A draggy, self-satisfied treatise on the personal and global politics of AIDS (although that word is never spoken in the film), the multistory 3 Needles plays like an Alejandro Gonzlez Irritu movie with its segments laid end to end rather than woven together. As refreshingly direct as that may sound—no impossible coincidences tie the trio of narratives together—the effect is just as bombastic and unbelievable.
The stories themselves don’t help. The first, about an itinerant woman (Liu) in China who sells blood that she collects with tainted needles, and the last, in which a nun (Sevigny) in South Africa breaks her vows to provide medication to poor villagers, smack of patronizing cultural tourism. The middle one, concerning an infected Canadian porn star (Ashmore) who finds a novel way to pass his required blood tests, adopts a cheeky tone that’s grotesquely out of step with the subject matter’s seriousness.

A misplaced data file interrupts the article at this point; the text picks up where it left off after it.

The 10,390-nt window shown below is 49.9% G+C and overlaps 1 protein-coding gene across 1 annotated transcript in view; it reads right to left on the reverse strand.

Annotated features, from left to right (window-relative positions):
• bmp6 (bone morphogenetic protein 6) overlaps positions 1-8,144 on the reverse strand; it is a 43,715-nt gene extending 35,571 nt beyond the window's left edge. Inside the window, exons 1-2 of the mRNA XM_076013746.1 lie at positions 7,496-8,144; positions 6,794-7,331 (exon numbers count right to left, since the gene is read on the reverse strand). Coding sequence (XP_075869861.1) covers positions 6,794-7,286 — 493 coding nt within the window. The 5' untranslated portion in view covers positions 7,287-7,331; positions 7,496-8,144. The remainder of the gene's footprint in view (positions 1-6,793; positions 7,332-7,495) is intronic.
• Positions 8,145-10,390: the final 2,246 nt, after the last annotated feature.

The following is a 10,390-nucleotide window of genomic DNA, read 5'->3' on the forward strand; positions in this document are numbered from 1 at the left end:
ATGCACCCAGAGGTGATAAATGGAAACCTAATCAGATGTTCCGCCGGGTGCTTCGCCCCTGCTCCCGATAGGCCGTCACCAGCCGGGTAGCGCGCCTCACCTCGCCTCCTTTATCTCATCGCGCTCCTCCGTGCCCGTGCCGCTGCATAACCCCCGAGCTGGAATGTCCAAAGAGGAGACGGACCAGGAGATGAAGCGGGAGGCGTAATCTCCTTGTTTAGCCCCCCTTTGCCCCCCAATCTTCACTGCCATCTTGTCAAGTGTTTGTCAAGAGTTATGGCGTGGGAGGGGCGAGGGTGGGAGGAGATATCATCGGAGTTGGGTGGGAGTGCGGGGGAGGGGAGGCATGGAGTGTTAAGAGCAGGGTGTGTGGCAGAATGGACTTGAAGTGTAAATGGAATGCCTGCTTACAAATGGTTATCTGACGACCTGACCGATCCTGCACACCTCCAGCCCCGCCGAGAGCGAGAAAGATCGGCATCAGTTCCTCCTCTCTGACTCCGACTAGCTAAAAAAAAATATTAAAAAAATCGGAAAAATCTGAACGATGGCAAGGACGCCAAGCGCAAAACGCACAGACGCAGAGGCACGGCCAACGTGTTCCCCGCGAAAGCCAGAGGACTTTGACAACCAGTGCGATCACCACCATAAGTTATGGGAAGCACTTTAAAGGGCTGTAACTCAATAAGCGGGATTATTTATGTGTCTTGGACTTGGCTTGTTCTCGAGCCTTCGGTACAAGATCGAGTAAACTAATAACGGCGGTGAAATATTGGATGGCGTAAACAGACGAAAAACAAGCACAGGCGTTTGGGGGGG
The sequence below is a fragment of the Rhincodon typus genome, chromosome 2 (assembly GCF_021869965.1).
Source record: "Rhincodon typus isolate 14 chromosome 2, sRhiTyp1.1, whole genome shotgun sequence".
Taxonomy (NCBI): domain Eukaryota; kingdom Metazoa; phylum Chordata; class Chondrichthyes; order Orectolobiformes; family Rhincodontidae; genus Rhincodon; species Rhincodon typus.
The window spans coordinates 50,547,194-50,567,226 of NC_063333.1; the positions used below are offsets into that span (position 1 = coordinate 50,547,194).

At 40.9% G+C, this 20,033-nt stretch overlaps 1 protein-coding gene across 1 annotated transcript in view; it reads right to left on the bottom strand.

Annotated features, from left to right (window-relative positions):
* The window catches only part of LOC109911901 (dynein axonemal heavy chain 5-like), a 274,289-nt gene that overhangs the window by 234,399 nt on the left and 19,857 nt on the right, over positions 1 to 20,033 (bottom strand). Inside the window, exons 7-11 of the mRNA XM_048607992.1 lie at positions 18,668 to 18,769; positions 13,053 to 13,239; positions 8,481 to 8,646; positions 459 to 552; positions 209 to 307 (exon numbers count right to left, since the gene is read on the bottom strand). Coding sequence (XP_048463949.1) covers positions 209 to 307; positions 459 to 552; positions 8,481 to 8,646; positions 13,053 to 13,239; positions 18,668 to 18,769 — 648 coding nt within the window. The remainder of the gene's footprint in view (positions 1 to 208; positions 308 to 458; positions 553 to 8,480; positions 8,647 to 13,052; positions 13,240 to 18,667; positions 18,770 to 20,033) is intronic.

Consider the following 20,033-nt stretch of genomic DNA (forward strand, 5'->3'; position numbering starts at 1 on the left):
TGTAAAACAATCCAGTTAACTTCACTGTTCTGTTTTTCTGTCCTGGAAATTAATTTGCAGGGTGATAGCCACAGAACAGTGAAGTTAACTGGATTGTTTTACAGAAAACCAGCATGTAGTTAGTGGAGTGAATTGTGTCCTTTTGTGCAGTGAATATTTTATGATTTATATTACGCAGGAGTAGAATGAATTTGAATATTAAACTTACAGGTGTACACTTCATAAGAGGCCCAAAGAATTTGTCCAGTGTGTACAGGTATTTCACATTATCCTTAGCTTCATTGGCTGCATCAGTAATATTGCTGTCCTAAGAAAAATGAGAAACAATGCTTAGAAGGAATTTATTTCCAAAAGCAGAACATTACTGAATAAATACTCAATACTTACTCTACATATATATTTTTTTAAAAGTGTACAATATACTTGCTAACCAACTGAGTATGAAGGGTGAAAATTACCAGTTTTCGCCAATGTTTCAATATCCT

That’s true for the project as a whole, though, which is too invested in its sudsy melodramatics and postcard-pretty scenery to qualify even as a satisfying feel-good-about-feeling-bad movie. Instead, the effect is like those “We All Have AIDS” ads from last year—created with the best of intentions, but cringeworthy nonetheless. (Opens Fri; Village East.)—Mark Holcomb